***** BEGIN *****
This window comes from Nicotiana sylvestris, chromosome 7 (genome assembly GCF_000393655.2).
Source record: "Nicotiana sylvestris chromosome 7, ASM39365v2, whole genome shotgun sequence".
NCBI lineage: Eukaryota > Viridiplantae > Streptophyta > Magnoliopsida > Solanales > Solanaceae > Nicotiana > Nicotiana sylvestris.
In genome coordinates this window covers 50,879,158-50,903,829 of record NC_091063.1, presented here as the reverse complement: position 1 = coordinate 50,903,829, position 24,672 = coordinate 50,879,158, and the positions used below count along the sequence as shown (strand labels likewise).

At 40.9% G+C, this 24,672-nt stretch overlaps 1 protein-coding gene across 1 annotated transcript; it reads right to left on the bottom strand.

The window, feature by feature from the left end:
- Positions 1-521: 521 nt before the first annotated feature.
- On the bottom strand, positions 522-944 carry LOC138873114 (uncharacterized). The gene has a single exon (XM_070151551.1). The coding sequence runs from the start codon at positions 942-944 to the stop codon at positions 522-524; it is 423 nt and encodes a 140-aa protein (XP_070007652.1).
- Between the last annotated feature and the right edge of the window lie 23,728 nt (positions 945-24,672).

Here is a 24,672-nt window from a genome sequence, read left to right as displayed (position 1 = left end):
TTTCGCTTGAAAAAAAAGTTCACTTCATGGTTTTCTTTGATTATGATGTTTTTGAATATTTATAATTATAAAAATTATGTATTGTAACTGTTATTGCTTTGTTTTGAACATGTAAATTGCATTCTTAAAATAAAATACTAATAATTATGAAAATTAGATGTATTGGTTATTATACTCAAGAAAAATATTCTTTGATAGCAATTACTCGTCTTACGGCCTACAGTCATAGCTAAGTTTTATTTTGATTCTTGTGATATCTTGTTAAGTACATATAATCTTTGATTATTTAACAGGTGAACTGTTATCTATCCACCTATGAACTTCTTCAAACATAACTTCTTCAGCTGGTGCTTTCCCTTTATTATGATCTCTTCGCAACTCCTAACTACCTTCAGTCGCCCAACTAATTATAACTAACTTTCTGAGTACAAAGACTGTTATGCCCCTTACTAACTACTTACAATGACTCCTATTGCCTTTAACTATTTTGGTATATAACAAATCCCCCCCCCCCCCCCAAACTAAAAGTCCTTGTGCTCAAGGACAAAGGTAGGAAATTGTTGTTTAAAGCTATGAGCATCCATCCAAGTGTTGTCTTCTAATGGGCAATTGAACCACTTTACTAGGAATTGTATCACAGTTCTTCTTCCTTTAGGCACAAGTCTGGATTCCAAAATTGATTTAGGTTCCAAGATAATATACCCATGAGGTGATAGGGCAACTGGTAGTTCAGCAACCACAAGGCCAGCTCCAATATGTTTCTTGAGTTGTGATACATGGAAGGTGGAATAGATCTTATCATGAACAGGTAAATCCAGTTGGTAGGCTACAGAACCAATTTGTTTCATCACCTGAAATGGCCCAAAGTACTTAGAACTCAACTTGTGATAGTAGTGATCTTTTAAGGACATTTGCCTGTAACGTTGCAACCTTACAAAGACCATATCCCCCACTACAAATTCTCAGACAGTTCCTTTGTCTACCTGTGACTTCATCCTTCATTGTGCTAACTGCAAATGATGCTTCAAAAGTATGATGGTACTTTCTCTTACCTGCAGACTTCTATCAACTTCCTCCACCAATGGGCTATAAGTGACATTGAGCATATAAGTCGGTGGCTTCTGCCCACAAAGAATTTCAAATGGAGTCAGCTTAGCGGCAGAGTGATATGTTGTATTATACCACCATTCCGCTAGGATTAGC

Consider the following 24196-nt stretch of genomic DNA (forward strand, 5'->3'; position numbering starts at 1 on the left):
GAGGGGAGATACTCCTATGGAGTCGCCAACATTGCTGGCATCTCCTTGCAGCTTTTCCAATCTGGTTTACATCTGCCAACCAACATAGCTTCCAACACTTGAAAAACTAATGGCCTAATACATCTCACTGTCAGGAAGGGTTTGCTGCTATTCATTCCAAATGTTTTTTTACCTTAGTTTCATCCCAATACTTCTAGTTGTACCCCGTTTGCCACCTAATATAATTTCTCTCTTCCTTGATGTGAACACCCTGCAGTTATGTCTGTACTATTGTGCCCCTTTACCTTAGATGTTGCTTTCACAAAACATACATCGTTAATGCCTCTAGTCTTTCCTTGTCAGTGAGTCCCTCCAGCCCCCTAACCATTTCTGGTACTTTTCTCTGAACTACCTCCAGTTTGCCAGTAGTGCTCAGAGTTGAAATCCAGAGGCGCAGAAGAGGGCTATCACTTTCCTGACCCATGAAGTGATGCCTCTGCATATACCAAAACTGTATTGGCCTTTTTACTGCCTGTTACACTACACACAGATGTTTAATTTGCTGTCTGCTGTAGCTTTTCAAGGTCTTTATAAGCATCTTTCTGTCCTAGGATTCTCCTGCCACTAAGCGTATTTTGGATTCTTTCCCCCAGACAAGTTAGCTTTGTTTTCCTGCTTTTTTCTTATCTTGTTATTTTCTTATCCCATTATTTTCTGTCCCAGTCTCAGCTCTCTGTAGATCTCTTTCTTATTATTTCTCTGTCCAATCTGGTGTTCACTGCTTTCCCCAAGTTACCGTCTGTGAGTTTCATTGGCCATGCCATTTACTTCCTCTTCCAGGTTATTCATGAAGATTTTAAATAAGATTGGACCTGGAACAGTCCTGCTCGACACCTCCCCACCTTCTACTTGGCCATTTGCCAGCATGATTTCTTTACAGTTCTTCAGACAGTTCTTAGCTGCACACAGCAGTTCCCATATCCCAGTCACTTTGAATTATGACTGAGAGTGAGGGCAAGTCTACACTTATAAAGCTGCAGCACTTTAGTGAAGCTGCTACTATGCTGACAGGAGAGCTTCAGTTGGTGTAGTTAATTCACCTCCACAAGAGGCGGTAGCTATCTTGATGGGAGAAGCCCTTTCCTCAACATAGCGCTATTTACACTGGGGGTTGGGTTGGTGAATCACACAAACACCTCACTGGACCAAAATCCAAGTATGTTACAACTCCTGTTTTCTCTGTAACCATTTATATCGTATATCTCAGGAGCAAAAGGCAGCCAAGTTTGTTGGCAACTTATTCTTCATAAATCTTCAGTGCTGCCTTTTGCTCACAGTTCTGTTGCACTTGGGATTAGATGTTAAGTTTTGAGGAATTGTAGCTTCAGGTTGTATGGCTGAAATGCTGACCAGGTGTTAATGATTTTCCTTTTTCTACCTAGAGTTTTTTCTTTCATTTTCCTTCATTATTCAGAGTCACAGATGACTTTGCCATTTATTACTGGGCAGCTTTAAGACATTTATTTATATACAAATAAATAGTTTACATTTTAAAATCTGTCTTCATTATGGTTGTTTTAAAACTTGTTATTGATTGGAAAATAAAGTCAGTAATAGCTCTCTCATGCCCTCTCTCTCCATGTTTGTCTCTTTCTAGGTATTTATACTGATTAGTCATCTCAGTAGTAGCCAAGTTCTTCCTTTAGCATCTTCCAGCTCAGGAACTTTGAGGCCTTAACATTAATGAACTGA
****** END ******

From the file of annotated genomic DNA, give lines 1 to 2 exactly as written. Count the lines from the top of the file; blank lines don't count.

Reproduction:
This window comes from Nicotiana sylvestris, chromosome 7 (genome assembly GCF_000393655.2).
Source record: "Nicotiana sylvestris chromosome 7, ASM39365v2, whole genome shotgun sequence".